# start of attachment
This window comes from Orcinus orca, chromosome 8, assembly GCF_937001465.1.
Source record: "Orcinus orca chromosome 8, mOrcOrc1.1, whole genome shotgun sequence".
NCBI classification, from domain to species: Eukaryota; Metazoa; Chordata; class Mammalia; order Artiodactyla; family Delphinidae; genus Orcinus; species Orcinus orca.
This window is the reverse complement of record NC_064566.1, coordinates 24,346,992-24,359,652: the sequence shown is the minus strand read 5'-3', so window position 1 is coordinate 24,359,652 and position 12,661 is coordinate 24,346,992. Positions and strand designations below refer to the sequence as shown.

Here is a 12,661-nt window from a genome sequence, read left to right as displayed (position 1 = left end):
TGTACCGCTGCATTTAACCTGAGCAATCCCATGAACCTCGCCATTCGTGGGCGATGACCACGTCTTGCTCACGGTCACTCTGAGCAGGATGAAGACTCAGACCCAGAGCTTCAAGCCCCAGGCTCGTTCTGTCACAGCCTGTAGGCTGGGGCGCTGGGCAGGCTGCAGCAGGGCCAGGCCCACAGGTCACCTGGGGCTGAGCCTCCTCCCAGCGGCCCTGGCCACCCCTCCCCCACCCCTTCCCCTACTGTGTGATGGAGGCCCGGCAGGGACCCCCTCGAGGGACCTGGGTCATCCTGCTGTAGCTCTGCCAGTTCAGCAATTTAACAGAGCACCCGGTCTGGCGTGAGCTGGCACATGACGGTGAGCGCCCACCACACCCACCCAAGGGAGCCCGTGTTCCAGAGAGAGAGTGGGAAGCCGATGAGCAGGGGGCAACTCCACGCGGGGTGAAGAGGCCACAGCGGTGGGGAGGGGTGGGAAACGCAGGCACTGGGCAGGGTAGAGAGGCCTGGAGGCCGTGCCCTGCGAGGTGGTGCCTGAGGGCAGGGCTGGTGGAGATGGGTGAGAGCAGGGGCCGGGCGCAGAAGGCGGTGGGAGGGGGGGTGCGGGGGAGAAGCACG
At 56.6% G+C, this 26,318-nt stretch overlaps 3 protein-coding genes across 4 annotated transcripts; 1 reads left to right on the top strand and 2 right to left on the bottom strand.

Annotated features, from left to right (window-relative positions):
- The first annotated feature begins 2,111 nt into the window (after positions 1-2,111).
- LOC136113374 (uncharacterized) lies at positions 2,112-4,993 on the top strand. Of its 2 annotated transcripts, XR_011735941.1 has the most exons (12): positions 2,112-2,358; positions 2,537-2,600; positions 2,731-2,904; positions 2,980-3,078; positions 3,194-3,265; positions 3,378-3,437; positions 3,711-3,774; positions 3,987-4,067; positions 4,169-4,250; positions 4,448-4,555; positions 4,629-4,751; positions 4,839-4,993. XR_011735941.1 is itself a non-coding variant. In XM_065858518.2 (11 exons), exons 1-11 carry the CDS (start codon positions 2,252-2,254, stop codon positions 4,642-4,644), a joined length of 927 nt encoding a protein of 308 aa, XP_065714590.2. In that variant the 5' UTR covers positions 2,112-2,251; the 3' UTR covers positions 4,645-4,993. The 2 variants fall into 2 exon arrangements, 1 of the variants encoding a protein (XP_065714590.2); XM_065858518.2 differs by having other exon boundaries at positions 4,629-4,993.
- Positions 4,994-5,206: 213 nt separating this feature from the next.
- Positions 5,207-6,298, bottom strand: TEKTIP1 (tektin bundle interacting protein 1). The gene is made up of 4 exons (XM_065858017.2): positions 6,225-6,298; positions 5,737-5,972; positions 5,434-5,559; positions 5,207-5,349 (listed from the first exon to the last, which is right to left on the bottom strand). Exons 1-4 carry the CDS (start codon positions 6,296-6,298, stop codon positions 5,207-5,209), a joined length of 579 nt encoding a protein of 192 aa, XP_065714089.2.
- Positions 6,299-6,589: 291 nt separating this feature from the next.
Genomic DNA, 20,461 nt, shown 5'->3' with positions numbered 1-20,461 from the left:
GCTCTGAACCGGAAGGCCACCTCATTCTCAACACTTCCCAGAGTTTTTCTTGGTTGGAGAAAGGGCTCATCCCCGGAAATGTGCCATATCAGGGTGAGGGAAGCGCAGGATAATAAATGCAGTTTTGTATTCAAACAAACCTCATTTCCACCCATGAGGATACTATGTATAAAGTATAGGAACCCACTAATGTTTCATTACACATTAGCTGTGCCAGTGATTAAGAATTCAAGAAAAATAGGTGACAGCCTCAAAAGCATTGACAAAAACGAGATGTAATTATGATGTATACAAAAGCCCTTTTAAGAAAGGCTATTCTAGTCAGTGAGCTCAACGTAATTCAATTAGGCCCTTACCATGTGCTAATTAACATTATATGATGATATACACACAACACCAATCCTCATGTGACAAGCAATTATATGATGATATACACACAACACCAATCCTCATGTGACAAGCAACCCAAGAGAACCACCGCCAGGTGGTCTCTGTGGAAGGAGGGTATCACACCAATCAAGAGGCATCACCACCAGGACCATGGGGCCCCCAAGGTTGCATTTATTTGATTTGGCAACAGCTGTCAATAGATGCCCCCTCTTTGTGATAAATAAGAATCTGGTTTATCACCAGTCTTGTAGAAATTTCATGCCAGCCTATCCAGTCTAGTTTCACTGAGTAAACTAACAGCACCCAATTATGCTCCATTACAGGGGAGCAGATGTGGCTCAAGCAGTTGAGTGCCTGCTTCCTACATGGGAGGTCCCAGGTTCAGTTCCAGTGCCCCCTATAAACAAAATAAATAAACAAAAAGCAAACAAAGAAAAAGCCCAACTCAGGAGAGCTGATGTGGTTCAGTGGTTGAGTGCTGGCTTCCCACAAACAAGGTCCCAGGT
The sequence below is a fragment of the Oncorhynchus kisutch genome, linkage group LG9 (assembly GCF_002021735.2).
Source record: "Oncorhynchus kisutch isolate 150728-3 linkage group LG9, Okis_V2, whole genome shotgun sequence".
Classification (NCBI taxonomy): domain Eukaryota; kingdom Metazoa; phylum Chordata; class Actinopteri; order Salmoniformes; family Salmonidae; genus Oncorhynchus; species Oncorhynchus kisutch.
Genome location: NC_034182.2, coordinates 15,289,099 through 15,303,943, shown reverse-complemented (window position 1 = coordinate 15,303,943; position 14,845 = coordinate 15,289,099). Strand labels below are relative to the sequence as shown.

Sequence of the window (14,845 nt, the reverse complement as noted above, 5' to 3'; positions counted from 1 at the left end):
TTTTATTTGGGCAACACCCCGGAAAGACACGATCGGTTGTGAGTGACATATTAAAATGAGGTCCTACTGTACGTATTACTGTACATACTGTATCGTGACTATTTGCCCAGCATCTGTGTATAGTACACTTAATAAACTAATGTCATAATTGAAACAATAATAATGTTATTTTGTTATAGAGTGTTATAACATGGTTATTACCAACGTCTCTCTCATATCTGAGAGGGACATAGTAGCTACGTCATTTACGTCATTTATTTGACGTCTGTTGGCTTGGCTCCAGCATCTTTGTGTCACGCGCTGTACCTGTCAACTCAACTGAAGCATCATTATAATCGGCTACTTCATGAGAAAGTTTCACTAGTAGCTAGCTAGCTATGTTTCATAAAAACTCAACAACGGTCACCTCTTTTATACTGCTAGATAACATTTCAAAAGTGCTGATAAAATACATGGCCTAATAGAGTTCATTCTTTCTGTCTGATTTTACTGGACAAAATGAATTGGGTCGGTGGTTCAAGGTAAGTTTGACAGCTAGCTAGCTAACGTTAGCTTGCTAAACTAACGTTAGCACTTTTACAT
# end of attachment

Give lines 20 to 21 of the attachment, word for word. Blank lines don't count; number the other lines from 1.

Sequence of the window (14,845 nt, the reverse complement as noted above, 5' to 3'; positions counted from 1 at the left end):
TTTTATTTGGGCAACACCCCGGAAAGACACGATCGGTTGTGAGTGACATATTAAAATGAGGTCCTACTGTACGTATTACTGTACATACTGTATCGTGACTATTTGCCCAGCATCTGTGTATAGTACACTTAATAAACTAATGTCATAATTGAAACAATAATAATGTTATTTTGTTATAGAGTGTTATAACATGGTTATTACCAACGTCTCTCTCATATCTGAGAGGGACATAGTAGCTACGTCATTTACGTCATTTATTTGACGTCTGTTGGCTTGGCTCCAGCATCTTTGTGTCACGCGCTGTACCTGTCAACTCAACTGAAGCATCATTATAATCGGCTACTTCATGAGAAAGTTTCACTAGTAGCTAGCTAGCTATGTTTCATAAAAACTCAACAACGGTCACCTCTTTTATACTGCTAGATAACATTTCAAAAGTGCTGATAAAATACATGGCCTAATAGAGTTCATTCTTTCTGTCTGATTTTACTGGACAAAATGAATTGGGTCGGTGGTTCAAGGTAAGTTTGACAGCTAGCTAGCTAACGTTAGCTTGCTAAACTAACGTTAGCACTTTTACAT